Picasso once said of Mark Chagall that 'When Matisse dies, Chagall will be the only painter left who understands what colour really is'.
It is no doubt partly for this reason that Chagall's vibrant La Revolution heads Bonhams sale of Impressionist and Modern Art on June 22 with an estimate of £1.2m-1.8m, ahead of Edvard Munch's enigmatic Madonna.
But Picasso himself is represented in the auction, with one of his early paintings on offer with a guide price of £700,000-1,000,000. The painting is a work in oils depicting a Catalan tailor, Mr Minguell, to whom Picasso was introduced by his friend and dealer Pedro Manach in 1901.
The painter, aged just 20, completed the painting of his new friend in Barcelona later that year.
Picasso obviously thought highly of the work as although it was originally handed over to Minguell as a gift (Picasso's work having little reputation or value at this stage), the artist later bought it back himself and it remained in his possession until his death in 1973.
He was unable to buy back many of his early sketches from this period, as he was so poor at the time that he burnt many of them to keep warm in the tiny flat he shared with poet and journalist Max Jacob, so they are distinctly rare.
Edward Plackett, of Bonhams Impressionist and Modern Art Department commented:
"We're thrilled to be offering such a fantastic work in our June auction. Many people associate Picasso with the signature modernist works for which he is best known, but this portrait shows an alternative, personal side to the artist as well as giving insight into his friendship with the tailor."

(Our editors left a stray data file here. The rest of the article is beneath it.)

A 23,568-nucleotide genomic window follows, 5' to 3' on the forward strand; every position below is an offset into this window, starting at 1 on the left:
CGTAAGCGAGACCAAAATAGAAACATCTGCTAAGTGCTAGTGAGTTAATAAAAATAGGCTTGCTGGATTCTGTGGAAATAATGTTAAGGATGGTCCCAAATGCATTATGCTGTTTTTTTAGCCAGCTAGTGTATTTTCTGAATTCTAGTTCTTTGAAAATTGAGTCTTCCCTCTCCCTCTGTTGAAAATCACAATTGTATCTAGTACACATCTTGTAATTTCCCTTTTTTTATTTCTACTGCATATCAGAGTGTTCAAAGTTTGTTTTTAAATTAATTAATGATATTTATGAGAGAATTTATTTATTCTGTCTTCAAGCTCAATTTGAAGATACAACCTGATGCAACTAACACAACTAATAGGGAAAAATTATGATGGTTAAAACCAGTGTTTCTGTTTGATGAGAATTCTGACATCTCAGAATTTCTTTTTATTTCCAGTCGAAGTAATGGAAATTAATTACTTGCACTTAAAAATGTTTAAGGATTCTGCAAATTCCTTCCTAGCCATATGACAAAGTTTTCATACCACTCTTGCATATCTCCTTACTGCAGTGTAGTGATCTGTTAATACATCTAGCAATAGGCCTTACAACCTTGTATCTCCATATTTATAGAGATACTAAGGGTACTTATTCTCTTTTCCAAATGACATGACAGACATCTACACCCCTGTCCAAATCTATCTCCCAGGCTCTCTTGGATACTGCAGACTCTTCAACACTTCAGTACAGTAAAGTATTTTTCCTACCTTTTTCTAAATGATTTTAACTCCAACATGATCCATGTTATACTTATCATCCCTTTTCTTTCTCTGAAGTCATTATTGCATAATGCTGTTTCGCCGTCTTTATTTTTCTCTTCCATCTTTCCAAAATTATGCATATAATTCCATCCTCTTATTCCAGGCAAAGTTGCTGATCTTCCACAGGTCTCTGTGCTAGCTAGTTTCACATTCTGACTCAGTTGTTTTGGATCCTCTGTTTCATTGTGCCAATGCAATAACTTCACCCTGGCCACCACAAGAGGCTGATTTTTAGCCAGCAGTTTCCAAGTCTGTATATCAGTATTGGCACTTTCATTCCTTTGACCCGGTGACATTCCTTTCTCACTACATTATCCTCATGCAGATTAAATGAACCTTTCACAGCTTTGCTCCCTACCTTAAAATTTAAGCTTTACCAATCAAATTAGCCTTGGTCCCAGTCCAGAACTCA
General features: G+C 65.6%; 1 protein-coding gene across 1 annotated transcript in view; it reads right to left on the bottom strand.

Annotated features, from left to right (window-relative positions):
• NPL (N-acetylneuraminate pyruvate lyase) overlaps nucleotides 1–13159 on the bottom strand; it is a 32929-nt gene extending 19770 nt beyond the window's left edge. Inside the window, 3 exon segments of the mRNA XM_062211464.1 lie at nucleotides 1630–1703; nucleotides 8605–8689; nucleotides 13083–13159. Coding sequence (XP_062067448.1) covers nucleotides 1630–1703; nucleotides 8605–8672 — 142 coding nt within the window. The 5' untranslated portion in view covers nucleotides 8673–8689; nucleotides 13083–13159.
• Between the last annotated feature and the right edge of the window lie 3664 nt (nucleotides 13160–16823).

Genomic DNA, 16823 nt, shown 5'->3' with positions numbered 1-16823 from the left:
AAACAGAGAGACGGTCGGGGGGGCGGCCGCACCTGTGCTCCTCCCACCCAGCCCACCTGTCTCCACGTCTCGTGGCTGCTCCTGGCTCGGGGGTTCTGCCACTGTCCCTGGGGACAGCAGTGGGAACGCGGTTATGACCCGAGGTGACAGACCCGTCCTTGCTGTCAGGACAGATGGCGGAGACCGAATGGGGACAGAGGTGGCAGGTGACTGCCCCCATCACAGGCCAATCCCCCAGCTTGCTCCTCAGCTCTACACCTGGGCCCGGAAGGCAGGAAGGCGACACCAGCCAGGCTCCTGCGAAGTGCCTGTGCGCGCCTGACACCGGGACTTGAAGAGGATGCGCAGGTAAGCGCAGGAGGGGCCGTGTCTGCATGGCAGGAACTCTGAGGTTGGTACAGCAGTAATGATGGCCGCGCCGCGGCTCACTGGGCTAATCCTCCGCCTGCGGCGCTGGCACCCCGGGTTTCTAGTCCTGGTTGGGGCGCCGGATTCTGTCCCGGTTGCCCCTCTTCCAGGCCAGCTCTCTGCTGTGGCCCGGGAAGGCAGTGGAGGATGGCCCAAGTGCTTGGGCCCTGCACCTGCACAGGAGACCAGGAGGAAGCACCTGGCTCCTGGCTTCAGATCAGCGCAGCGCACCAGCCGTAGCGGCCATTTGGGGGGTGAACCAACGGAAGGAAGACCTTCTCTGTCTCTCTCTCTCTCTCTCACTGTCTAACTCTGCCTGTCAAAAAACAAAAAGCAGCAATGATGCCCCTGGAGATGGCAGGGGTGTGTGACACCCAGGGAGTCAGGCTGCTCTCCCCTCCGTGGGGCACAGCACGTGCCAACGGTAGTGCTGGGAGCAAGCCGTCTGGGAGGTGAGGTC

Bonhams auction takes place in London. A self-portrait by 'Picasso's muse' Francoise Gilot is currently on the market, and investors may wish to consider purchasing it as it is likely to increase in value given his ongoing fame.
Indeed Picasso appears unable to stay out of the news at the moment, with another theft of one of his works taking place on Sunday, following the theft of The Pigeon With Green Peas amongst other very valuable works from Musee d'Art Moderne in Paris.
The most recent theft was of a lithograph rather than a painting, taken from the home of a rich collector in Marseilles along with four other works. The thieves gained entry under false pretences and assaulted the owner.
Picasso's works are the most stolen in the world, as they are so valuable - his Nude, Green Leaves and Bust re-claiming the title of the most expensive artwork for its painter earlier this month from Giacometti - and he was prolific.